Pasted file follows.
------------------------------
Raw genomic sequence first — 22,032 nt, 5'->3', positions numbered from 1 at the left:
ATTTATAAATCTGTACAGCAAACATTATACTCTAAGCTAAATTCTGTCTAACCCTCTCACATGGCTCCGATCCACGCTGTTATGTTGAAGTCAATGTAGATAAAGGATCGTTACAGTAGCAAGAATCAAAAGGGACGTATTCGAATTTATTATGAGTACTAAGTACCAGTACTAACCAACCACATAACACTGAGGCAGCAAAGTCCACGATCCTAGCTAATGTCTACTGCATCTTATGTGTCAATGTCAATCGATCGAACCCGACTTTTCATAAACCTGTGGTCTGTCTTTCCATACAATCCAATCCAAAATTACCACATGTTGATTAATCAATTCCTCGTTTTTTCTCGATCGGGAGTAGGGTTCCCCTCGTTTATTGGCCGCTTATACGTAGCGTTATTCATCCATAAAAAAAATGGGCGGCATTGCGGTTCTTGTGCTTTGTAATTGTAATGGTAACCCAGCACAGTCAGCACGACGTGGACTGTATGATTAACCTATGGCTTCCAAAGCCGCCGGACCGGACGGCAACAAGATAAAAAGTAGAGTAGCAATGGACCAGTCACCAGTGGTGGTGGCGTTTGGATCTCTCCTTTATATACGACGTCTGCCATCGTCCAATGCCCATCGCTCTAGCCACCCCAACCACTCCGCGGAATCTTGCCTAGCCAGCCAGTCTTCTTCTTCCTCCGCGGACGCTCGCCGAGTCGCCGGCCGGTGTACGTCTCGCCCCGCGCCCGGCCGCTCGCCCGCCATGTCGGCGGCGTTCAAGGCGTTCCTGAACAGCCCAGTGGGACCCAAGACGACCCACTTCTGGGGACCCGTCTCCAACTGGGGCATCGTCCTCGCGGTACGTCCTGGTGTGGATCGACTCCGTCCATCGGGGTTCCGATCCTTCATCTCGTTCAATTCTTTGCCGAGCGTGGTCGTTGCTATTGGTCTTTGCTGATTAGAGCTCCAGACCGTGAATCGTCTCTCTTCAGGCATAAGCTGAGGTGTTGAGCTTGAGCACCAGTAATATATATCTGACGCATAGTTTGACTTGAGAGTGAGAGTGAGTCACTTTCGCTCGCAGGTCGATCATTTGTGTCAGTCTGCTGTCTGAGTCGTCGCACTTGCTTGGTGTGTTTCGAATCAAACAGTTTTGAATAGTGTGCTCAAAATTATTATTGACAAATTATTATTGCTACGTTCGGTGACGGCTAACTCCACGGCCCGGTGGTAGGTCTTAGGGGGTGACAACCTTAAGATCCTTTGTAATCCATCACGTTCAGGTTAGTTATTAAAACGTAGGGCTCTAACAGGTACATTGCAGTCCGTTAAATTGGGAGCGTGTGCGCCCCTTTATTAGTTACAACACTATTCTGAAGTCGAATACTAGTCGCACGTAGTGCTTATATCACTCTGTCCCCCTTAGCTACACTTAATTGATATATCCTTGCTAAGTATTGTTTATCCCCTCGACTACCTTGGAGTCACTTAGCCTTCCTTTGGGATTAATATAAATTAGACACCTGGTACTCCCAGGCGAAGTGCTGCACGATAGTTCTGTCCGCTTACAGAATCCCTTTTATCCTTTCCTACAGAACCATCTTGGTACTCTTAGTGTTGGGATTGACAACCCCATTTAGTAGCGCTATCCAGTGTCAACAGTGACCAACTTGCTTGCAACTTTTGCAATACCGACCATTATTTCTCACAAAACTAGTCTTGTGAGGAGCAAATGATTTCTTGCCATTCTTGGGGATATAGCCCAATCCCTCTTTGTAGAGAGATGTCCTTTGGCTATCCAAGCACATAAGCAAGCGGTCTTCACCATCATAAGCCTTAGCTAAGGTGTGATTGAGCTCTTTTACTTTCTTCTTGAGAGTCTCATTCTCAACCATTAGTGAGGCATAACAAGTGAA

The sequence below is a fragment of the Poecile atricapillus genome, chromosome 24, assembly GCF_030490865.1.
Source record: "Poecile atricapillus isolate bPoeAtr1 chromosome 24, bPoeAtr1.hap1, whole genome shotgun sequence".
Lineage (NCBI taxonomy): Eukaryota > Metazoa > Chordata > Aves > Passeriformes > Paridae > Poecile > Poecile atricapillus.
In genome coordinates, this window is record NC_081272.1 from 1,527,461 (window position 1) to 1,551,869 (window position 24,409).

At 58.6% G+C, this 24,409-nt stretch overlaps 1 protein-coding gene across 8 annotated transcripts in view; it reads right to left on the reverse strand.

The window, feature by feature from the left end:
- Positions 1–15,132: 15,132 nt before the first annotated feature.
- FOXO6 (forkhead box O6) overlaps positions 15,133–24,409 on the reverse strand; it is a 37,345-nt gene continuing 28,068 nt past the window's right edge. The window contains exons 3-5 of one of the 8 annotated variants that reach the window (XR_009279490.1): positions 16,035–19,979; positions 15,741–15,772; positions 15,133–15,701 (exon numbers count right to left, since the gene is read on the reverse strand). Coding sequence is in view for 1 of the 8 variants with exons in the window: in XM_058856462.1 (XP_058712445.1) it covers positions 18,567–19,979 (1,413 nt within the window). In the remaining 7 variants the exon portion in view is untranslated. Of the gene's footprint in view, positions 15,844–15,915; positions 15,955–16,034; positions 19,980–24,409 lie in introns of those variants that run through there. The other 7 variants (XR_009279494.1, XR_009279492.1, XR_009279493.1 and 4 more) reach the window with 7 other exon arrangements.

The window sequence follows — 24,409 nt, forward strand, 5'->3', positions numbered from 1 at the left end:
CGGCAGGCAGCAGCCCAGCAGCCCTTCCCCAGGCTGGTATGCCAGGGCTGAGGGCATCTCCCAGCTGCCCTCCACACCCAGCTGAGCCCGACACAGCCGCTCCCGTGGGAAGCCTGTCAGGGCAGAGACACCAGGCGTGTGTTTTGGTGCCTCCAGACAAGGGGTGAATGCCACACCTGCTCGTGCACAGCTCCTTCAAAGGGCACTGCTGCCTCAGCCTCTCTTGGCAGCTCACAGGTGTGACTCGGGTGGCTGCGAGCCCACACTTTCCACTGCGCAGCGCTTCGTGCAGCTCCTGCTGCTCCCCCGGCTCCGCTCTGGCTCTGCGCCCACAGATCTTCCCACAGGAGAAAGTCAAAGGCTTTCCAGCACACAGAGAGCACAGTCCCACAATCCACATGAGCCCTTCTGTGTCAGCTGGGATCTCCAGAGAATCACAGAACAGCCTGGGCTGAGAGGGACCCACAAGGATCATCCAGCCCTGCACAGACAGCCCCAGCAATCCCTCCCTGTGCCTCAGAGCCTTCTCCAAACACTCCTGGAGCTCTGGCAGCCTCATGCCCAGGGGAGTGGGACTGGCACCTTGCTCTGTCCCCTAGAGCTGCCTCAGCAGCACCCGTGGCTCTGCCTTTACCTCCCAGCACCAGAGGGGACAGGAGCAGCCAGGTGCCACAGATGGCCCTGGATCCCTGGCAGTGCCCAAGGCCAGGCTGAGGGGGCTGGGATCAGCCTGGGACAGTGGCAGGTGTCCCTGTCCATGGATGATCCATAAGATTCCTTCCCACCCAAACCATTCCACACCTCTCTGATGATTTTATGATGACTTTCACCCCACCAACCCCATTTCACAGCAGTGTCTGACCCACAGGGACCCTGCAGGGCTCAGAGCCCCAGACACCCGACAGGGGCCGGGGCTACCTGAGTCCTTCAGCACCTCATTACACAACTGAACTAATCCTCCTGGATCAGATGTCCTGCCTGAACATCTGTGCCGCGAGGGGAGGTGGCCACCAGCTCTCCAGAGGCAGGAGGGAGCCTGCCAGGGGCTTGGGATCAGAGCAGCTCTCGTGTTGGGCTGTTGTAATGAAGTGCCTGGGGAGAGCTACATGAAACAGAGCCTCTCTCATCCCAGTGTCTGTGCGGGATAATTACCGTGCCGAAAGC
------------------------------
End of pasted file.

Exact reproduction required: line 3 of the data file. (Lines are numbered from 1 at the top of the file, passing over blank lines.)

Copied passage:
The sequence below is a fragment of the Poecile atricapillus genome, chromosome 24, assembly GCF_030490865.1.